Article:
By George Cheyne: Glasgow, March 2021
Innocent until proven guilty – the revered cornerstone of our legal system. And it’s closely followed by every accused having the right to a fair defence.
Unless, of course, you get landed with a legal aid lawyer who doesn’t seem to understand what you’re saying.
Let me explain. I used to cover the courts in my days as a cub reporter for the Clydebank Press in the 1970s and sat in on some bizarre cases.
One that sticks out involved a district court trial of a guy accused of assault and his shoot-yourself-in-the-foot lawyer.
The prosecution case, backed up by two independent witnesses, was that Mr X had swung a couple of punches at Mr Y after an argument outside a boozer.
The defence lawyer, who had barely landed a blow of his own in the first part of the trial, put Mr X on the stand for his version of events.
Clearly, this was a brief who hadn’t done much briefing. After asking his client a few predictable questions about the night, he said: “What about the polemics with Mr Y?”
The accused seemed unsure how to answer and there was a slight satellite delay before he replied: “I lamped him.”
“I see,” said the lawyer, “And would it be fair to say this altercation was the root of the problem?”
Another delay before Mr X says: “No’ really, it was a dull yin.”
It was clear neither of them knew what the other was saying, but the lawyer pressed on regardless.
He asked: “So there was an element of wanton provocation involved?”
Mr X replied: “Aye, wan punch!”
The lawyer, who seemed to model himself on mealy-mouthed TV character Rumpole of the Bailey, looked across at the smirking procurator fiscal and knew something had gone wrong. He just didn’t know what.
There was no realisation, no light-bulb moment that he’d stuck his client in it by letting him say what he did. He had a glance towards the Justice of the Peace for a steer.
All he got back was: “Is that the case for the defence?”
“Yes, your Honour. The defence rests,” the lawyer said in his best Rumpole manner.
The JP, doing well to keep a grin off his face after witnessing such a legal own goal, then turned to the fiscal to ask: “Any cross-examination?”
“I think that’s already been done for me,” he replied.
“Indeed,” replied the JP, “There’s no need to retire to consider the verdict…I find the accused guilty.”
No great surprise there, but I was completely taken aback another time when I found myself dragged into the court proceedings.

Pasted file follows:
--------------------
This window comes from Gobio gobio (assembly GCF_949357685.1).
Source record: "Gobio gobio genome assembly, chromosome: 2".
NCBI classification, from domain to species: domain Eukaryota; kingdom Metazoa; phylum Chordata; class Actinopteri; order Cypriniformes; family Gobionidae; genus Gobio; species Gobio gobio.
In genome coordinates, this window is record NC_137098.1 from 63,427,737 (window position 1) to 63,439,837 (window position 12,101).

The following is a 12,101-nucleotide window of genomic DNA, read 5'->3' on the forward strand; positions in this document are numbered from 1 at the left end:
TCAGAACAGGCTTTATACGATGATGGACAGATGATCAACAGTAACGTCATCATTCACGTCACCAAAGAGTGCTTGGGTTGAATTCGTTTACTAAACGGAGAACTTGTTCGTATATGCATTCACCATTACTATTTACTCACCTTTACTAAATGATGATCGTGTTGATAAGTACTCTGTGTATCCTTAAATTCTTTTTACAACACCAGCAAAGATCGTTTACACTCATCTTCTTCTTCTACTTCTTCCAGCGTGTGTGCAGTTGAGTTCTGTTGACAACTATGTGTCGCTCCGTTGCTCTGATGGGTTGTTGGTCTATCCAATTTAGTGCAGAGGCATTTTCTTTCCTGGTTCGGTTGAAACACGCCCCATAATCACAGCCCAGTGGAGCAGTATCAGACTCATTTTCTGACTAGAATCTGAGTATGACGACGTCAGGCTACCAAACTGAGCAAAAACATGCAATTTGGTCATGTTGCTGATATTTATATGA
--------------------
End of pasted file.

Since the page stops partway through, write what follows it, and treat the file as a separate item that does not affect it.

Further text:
As a reporter, you’re told not to put yourself in the middle of the story – but sometimes that option is taken out your hands.
And that’s what happened when a shopkeeper was on trial for serving alcohol to someone under-age.
The prosecution evidence revealed that two plain-clothes police officers watched from outside the shop as the boy – who turned out to be 16 – went in and bought a half bottle of vodka and four cans of Carlsberg Special Brew.
He was stopped coming out and, after establishing his age, the police officers charged the shopkeeper.
It seemed a bit harsh, but the fiscal said the stake-out operation had been authorised because there had been a bit of previous involving kids as young as 14 buying booze.
The prosecution case tied everything up in a big bow before handing over to the defence lawyer.
It wasn’t an easy gig. All the evidence suggested the crime had been committed, so the only option left was a legal smokescreen.
Lawyer: “Did you know the boy was under 18?”
Shopkeeper: “Of course not. I’d asked his age and he said he was 19.”
Lawyer: “And you believed him?”
Shopkeeper: “Yeah, I would have been suspicious if he’d said 18 – but he told me he was 19.”
Lawyer: “So at that stage, because he identified himself as someone over 18, there was absolutely no reason to think you were the one breaking the law?”
At this point the fiscal clears his threat and rolls his eyes to get the Justice of the Peace’s attention.
The JP – let’s call him John – knows a theatrical prompt when he sees one and springs into action.
He explains that’s not a legitimate defence in a case like this as the smokescreen blows away in front of the lawyer’s eyes.
JP John then asks the shopkeeper if he has difficulty judging people’s ages.
“Err..no,” he replies with little conviction.
John scans the courtroom and my sixth sense tells me something’s about to go down – and it’s going to involve me.
True enough. John rests his eyes on me, aims a flat palm in my direction and asks the shopkeeper: “For instance, what age would you say this gentleman is?”
All eyes are on me as he replies: “About 21.”
John, who seems to be enjoying this little parlour game a bit much, then asks me: “And can the gentleman of the press reveal his age to the court?”
“I’m 17, your Honour.”
“Thought so, this doesn’t reflect well on you,” he tells the shopkeeper before finding him guilty and fining him.
The story doesn’t end there, though. I left court, went back to the office to find everyone had gone to the pub next door so I decided to join them.
I got myself a pint of Tennent’s, took a huge sip, turned round to see the others…and bumped slap-bang into John.
That’s John the JP, upholder of law and order in these parts, and the man I’ve just told in a court of law that I’m only 17.
I’m standing there with a pint in my hand and froth all over my top lip. But before I get the chance to say it’s a fair cop guv, John asks: “Can I get you another? I owe you one for getting you to help out there.”
Ironic or what?